The Fell Pony is a British native breed descended from the Celtic pony and closely related to the Dales, Dartmoor, Exmoor and New Forest Pony. The breed derived their name from the Norse word for hills. They were used as pack animals for the lead mines dotting the western slopes of the Pennines; when the mines closed, they became useful on the hillside farms as small draft animals, for transportation, herding sheep, and pleasure riding.

Bob Langrish photo

Yorkshire, Norfolk Trotter, and Welsh Cob blood was introduced to keep up with the demand for carriage driving ponies. Eventually, however, automobiles replaced carriages and the Fell Pony numbers dwindled. A century ago Clydesdale blood was introduced to add height and a draftier appearance. In 1922 the Fell Pony Society was founded to preserve the pure ‘old breed’ of pony, rather than allowing more cross-breeding to ‘improve’ it.


The Fell Pony should not exceed 14 hands and has a dignified head with a broad forehead, bright and intelligent eyes, small ears, a strong, medium length neck, and sloping, well-muscled shoulders. Their solid bodies have strong, deep backs, muscular legs with slight feathering, and well-shaped hooves with blueish colouring. The Fell is a tough breed that can live outdoors year-round, a common trait of moorland and mountain ponies.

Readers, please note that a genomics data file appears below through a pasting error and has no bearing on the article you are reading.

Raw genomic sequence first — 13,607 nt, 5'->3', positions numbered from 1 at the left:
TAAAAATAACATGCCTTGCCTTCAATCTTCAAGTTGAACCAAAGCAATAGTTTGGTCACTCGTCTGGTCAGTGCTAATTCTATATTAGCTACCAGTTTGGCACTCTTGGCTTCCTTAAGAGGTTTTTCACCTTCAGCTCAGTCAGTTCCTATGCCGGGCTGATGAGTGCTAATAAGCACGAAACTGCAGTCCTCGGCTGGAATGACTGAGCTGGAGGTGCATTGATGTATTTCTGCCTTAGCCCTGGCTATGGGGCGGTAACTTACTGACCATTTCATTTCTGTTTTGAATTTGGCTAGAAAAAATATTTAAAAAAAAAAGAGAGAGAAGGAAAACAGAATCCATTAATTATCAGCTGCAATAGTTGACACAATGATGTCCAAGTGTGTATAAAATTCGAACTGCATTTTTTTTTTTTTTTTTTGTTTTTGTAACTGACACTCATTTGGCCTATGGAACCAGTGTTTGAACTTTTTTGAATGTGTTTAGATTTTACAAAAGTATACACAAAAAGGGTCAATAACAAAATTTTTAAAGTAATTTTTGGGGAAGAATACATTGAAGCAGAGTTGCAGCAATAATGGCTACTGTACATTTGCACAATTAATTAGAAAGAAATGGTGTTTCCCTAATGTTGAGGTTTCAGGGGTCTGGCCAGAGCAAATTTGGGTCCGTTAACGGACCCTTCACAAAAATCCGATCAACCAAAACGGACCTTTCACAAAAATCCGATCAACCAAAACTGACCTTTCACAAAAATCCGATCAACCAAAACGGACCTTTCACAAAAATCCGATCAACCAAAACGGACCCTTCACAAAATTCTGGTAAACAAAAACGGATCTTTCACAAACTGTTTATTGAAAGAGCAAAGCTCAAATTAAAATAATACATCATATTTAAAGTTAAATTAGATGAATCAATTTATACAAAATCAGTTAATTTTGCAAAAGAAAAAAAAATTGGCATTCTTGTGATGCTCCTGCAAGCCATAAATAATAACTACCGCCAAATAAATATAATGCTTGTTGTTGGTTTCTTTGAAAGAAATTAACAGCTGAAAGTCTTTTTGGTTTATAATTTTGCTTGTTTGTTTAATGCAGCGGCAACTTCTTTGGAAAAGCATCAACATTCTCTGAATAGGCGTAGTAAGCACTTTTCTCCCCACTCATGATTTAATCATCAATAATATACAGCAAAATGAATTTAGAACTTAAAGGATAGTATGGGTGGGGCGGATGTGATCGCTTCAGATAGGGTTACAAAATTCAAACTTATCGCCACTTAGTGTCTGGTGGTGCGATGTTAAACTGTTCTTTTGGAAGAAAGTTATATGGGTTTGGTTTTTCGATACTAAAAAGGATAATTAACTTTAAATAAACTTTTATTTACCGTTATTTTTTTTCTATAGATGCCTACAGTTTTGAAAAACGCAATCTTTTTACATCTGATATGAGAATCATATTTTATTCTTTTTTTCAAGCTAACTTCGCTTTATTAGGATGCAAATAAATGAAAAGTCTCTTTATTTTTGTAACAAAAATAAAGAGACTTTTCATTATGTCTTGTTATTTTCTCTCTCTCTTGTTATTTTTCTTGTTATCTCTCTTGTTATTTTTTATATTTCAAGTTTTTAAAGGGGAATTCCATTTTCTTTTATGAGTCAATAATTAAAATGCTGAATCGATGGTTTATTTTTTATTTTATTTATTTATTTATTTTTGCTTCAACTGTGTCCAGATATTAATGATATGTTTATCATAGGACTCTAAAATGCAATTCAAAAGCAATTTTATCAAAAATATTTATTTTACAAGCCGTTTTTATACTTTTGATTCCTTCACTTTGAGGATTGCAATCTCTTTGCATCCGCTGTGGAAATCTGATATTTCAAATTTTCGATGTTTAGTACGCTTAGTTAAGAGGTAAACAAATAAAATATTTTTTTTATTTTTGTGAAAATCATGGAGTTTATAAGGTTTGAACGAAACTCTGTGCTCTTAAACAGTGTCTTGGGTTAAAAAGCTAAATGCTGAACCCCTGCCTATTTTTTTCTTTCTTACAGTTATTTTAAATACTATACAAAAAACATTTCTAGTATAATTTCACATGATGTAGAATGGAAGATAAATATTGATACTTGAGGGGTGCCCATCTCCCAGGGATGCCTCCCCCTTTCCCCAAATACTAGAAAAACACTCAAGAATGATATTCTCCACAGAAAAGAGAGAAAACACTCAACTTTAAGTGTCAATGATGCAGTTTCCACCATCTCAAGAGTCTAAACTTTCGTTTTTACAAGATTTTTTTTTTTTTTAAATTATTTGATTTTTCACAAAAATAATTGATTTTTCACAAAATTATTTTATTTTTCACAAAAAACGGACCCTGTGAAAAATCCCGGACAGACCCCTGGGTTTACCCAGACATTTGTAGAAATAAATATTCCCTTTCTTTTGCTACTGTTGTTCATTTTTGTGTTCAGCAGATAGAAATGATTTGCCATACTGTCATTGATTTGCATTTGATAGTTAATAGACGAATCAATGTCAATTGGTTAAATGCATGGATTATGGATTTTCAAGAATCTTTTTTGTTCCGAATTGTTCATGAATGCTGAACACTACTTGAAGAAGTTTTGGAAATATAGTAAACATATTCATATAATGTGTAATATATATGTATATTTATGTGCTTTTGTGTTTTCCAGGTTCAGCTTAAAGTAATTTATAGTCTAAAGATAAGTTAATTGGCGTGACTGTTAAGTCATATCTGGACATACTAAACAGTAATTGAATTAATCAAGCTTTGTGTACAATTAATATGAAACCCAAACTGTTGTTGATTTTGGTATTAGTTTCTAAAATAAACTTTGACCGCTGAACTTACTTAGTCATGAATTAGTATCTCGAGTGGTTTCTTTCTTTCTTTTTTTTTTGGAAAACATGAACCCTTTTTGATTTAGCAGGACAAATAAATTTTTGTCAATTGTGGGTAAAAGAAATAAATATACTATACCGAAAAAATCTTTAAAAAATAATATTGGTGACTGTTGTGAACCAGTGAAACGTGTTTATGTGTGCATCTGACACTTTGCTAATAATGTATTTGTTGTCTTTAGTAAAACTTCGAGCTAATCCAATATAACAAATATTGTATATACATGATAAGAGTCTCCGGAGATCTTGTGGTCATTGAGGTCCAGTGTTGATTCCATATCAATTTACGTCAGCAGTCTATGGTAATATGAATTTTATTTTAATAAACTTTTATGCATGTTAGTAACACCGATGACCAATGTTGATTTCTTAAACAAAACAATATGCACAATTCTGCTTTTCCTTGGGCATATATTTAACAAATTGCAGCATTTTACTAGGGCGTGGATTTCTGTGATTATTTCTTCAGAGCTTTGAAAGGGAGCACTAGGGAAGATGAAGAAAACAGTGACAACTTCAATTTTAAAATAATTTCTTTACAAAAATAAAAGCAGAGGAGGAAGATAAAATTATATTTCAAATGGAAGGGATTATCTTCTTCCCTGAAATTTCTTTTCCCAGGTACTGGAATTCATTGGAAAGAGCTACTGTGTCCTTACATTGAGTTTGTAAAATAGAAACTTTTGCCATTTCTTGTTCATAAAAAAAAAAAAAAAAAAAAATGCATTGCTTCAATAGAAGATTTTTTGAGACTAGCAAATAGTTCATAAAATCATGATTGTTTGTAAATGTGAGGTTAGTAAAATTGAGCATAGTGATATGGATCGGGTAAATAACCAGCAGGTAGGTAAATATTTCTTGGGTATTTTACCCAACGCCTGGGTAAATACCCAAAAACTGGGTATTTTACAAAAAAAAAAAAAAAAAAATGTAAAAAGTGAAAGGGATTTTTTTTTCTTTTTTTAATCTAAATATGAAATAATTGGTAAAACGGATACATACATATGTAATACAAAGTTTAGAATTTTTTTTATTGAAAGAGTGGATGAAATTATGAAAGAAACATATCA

Fell Ponies are usually black, brown, bay or grey. Chestnuts, piebalds and skewbalds are barred from the registry. A star and/or a little bit of white on or below the hind fetlock is acceptable, although an excess of white markings is discouraged, even though such ponies are still eligible for registration. They have good paces and an easy-going nature, although it can be peppered with a willful free spirit at times.


Fell Ponies are still used by farmers for herding sheep. They make a friendly all-round family pony for driving and riding, jumping, and Pony Club. Their stamina and sure-footedness makes them a good trekking pony for the tourism industry.

For more information, visit:
Fell Pony Society

Bob Langrish photo